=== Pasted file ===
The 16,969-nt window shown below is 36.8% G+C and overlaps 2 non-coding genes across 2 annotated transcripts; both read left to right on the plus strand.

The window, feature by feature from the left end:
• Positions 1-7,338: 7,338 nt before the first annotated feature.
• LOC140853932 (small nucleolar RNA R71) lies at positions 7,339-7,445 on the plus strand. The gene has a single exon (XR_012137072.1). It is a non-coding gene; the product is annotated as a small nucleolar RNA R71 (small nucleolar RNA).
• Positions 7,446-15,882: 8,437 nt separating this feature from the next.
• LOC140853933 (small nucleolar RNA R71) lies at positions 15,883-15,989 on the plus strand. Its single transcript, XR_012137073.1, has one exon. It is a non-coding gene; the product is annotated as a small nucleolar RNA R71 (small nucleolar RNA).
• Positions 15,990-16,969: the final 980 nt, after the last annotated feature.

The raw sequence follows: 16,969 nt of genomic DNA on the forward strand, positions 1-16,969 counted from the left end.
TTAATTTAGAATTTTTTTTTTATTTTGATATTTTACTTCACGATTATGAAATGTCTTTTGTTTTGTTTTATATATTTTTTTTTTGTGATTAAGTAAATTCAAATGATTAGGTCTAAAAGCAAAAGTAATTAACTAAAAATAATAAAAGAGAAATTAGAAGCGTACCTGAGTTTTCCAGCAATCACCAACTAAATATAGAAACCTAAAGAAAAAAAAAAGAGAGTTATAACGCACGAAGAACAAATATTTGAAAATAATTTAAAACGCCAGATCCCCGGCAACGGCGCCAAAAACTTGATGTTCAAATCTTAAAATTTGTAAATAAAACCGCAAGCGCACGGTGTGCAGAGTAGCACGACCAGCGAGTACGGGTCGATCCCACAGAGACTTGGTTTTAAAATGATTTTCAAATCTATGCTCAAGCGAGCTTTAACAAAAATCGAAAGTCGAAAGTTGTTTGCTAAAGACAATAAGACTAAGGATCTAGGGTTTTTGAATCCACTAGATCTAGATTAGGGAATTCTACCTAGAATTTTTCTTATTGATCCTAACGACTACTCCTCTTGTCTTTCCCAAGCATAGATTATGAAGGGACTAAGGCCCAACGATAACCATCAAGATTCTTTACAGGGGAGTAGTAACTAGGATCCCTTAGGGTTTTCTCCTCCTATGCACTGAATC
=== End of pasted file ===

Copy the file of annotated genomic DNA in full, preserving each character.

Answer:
The 16,969-nt window shown below is 36.8% G+C and overlaps 2 non-coding genes across 2 annotated transcripts; both read left to right on the plus strand.

The window, feature by feature from the left end:
• Positions 1-7,338: 7,338 nt before the first annotated feature.
• LOC140853932 (small nucleolar RNA R71) lies at positions 7,339-7,445 on the plus strand. The gene has a single exon (XR_012137072.1). It is a non-coding gene; the product is annotated as a small nucleolar RNA R71 (small nucleolar RNA).
• Positions 7,446-15,882: 8,437 nt separating this feature from the next.
• LOC140853933 (small nucleolar RNA R71) lies at positions 15,883-15,989 on the plus strand. Its single transcript, XR_012137073.1, has one exon. It is a non-coding gene; the product is annotated as a small nucleolar RNA R71 (small nucleolar RNA).
• Positions 15,990-16,969: the final 980 nt, after the last annotated feature.

The raw sequence follows: 16,969 nt of genomic DNA on the forward strand, positions 1-16,969 counted from the left end.
TTAATTTAGAATTTTTTTTTTATTTTGATATTTTACTTCACGATTATGAAATGTCTTTTGTTTTGTTTTATATATTTTTTTTTTGTGATTAAGTAAATTCAAATGATTAGGTCTAAAAGCAAAAGTAATTAACTAAAAATAATAAAAGAGAAATTAGAAGCGTACCTGAGTTTTCCAGCAATCACCAACTAAATATAGAAACCTAAAGAAAAAAAAAAGAGAGTTATAACGCACGAAGAACAAATATTTGAAAATAATTTAAAACGCCAGATCCCCGGCAACGGCGCCAAAAACTTGATGTTCAAATCTTAAAATTTGTAAATAAAACCGCAAGCGCACGGTGTGCAGAGTAGCACGACCAGCGAGTACGGGTCGATCCCACAGAGACTTGGTTTTAAAATGATTTTCAAATCTATGCTCAAGCGAGCTTTAACAAAAATCGAAAGTCGAAAGTTGTTTGCTAAAGACAATAAGACTAAGGATCTAGGGTTTTTGAATCCACTAGATCTAGATTAGGGAATTCTACCTAGAATTTTTCTTATTGATCCTAACGACTACTCCTCTTGTCTTTCCCAAGCATAGATTATGAAGGGACTAAGGCCCAACGATAACCATCAAGATTCTTTACAGGGGAGTAGTAACTAGGATCCCTTAGGGTTTTCTCCTCCTATGCACTGAATC